Something really big happened in the Governor’s Office this week, but it appears the Capitol Press Corps is not to be bothered.
Gov. Ron DeSantis tapped Christina Pushaw to be his new Press Secretary. The Capitolist first reported in a glowing write-up of the hire.
“Some people are surprised that I’m a conservative because I’m from one of the bluest areas in the country. But that’s precisely what shaped my views on policy. Growing up in California, I’ve seen firsthand the destruction caused by unfettered progressive control,” Pushaw told The Capitolist in an email. “The contrast between my home state of California and my adopted home state of Florida couldn’t be more dramatic.”
While no one can argue The Capitolist’s conservative bent, the collective silence from the Capitol Press Corps shines a light on its own biases.
As Press Secretary, Pushaw will be the gatekeeper, one Tallahassee reporters must work through to access information. She’ll largely control the DeSantis administration’s narrative and set the tone as DeSantis heads into campaign mode ahead of 2022.
That alone makes her hire significant and newsworthy.
But wait, there’s more.
Pushaw has gained a lot of attention, at least in some circles, for her vocal opposition to Rebekah Jones, the fired Florida Department of Health data manager who has gained stardom, again, at least in some circles, for her pushback against the DeSantis administration and its handling of the COVID-19 pandemic.
Few in the Capitol Press Corps miss an opportunity to retweet Jones or to report on her various claims disputing the state’s COVID-19 data with her own. There are retweets aplenty and outlets jump at the opportunity to report things like Jones being named Forbes’ Technology Person of the Year.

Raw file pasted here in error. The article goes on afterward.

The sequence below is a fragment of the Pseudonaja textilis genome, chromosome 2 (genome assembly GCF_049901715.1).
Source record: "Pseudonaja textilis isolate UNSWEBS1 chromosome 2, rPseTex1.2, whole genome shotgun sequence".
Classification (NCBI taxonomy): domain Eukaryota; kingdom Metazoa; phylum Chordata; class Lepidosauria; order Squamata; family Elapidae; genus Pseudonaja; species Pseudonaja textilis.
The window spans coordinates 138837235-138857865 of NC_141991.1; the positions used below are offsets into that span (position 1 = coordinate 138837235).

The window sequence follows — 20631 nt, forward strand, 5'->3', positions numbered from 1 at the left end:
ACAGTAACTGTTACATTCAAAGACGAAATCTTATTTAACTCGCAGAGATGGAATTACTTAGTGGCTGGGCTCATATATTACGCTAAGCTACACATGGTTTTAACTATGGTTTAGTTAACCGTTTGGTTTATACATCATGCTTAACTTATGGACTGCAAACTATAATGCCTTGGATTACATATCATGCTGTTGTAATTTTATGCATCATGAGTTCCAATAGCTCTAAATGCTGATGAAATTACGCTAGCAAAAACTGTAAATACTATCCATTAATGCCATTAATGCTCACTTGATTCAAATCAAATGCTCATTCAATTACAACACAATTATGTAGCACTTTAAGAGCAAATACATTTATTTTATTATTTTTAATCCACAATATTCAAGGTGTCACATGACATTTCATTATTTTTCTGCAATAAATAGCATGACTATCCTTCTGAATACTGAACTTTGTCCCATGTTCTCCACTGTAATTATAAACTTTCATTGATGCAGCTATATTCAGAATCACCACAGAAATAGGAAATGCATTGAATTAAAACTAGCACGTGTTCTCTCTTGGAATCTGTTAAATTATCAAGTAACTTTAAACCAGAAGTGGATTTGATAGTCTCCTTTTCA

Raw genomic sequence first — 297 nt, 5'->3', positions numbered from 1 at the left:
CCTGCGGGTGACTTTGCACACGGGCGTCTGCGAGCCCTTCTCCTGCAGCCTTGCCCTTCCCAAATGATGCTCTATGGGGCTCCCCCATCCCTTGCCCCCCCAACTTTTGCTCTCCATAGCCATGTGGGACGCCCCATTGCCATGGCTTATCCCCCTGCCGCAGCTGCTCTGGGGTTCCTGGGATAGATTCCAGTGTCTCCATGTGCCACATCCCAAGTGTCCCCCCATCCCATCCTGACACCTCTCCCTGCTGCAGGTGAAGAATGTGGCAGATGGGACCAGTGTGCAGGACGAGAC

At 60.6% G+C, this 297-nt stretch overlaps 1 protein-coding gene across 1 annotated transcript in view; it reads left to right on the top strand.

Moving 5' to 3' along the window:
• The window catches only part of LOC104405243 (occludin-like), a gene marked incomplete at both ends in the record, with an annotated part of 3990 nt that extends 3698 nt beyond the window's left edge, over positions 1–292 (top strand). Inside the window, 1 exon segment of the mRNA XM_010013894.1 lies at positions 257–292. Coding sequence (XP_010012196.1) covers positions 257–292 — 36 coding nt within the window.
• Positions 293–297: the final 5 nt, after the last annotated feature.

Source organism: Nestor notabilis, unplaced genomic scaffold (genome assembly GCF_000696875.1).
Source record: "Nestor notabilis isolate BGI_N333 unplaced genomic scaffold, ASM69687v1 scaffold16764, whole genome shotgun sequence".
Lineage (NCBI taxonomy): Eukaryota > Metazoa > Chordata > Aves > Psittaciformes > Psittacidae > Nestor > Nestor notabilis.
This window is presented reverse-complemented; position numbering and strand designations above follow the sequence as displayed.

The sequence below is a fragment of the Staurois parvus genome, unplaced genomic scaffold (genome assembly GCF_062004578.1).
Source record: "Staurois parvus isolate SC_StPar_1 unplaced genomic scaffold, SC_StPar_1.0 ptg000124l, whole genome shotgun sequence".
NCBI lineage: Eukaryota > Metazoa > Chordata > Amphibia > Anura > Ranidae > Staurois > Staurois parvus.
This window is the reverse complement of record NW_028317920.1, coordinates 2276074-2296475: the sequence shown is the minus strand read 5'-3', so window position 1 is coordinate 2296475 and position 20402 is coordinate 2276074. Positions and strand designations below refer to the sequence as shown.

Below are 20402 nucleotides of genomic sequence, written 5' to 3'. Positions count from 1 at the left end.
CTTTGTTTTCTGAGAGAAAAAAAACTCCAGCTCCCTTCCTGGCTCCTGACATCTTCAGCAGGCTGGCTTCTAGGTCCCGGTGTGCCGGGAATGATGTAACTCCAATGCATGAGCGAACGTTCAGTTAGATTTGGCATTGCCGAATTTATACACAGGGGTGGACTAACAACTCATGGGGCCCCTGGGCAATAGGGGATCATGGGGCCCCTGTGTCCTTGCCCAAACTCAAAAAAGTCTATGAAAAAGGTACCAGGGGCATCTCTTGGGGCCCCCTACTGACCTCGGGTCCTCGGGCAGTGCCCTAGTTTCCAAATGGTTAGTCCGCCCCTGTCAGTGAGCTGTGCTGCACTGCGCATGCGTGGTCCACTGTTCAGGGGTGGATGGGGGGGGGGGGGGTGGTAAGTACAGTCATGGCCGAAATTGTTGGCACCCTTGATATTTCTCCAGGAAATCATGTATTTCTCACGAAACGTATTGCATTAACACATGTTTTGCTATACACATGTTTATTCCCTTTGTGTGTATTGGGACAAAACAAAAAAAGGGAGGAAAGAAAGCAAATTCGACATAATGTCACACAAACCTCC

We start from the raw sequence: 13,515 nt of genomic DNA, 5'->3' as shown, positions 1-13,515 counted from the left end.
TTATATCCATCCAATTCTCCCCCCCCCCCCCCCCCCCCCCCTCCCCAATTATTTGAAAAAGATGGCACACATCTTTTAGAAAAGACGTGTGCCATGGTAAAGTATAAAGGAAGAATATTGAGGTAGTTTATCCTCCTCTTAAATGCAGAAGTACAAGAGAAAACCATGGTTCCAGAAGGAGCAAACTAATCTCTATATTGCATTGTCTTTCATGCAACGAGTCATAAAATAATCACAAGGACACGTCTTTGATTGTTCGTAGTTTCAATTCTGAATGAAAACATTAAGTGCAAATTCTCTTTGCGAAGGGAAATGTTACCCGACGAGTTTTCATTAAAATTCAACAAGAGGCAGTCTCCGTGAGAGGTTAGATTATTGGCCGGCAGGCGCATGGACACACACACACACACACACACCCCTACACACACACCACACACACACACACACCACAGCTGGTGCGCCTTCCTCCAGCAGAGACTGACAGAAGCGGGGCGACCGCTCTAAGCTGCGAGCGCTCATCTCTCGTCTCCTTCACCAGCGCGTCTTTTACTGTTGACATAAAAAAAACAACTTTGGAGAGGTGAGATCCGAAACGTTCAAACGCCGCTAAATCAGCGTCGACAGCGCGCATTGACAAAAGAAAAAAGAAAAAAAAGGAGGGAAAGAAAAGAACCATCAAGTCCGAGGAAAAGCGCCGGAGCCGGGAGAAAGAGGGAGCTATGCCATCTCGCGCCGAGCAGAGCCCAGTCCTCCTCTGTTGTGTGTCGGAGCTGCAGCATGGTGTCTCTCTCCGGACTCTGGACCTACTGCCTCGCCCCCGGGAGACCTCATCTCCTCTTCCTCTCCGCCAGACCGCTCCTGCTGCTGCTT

But when a former freelance reporter who released a massive expose debunking Jones’ various claims to fame, Pushaw, nabs a top post in the administration, it’s crickets.
Pushaw, writing for the publication Human Events, published a lengthy blow-by-blow explaining why Jones’ story might be compelling, but it shouldn’t be trusted.
“Jones’ story sounds impressive. There’s just one problem: It’s not true,” she wrote.
Pushaw included the low-hanging fruit — that Jones has a lengthy rap sheet, including the most recent charges from the Florida Department of Law Enforcement alleging she hacked a phone system — but doesn’t focus just on that. Instead, she includes a detailed rundown of DeSantis’ COVID-19 policies and how, contrary to the common media narrative, it hasn’t created the doomsday detractors like Jones predicted.
Just one day after news of Pushaw’s hiring, the DeSantis administration already put out a detailed press release debunking the Jones narrative. The press release largely pulled from a write-up in National Review similarly debunking Jones.
In another National Review post, the conservative outlet called Jones out for a tweet criticizing Pushaw and claiming there was an active criminal investigation against her. While Jones had an incriminating-looking photo of a legal document to back up her claim, it was total bunk. The tweet ignored Maryland legal processes that allowed a criminal complaint to still be listed as pending, even though the underlying request for what amounts to a restraining order was emphatically denied, rendering the complaint that she violated such an order moot. After all, one cannot violate an order that simply doesn’t exist.
Did the Capitol Press Corps bother to report any of that? Nope.
And yet Capitol reporters often lament a lack of access to the Governor’s Office. They complain when he offers news up on a silver platter to more friendly press outfits. Look, we don’t like the Fox News exclusives any more than the rest of the Tallahassee press corps. But when the state media narrative is one constant attack after another against “DeathSantis” and not a single mention of anything that contradicts those arguments, it’s no wonder DeSantis and his team take a hard pass.
And what’s worse, the silence is deafening, and it’s a disservice to the vital role Capitol reporters play in The Process.
None of this is to say reporters should have ignored Jones. Rather, if they’re going to parrot her every sentence and claim, which sometimes border on conspiracy, they should at least include the counter-narrative.
The DeSantis administration is often castigated for its harsh, dare I say Trumpian, rhetoric against the media. And they should be.
But by ignoring legitimate concerns raised about Jones, and a top-level hire of someone who has served as a check on her narrative, the Press Corps is not only feeding DeSantis’ own anti-media narrative, they’re lending it credibility.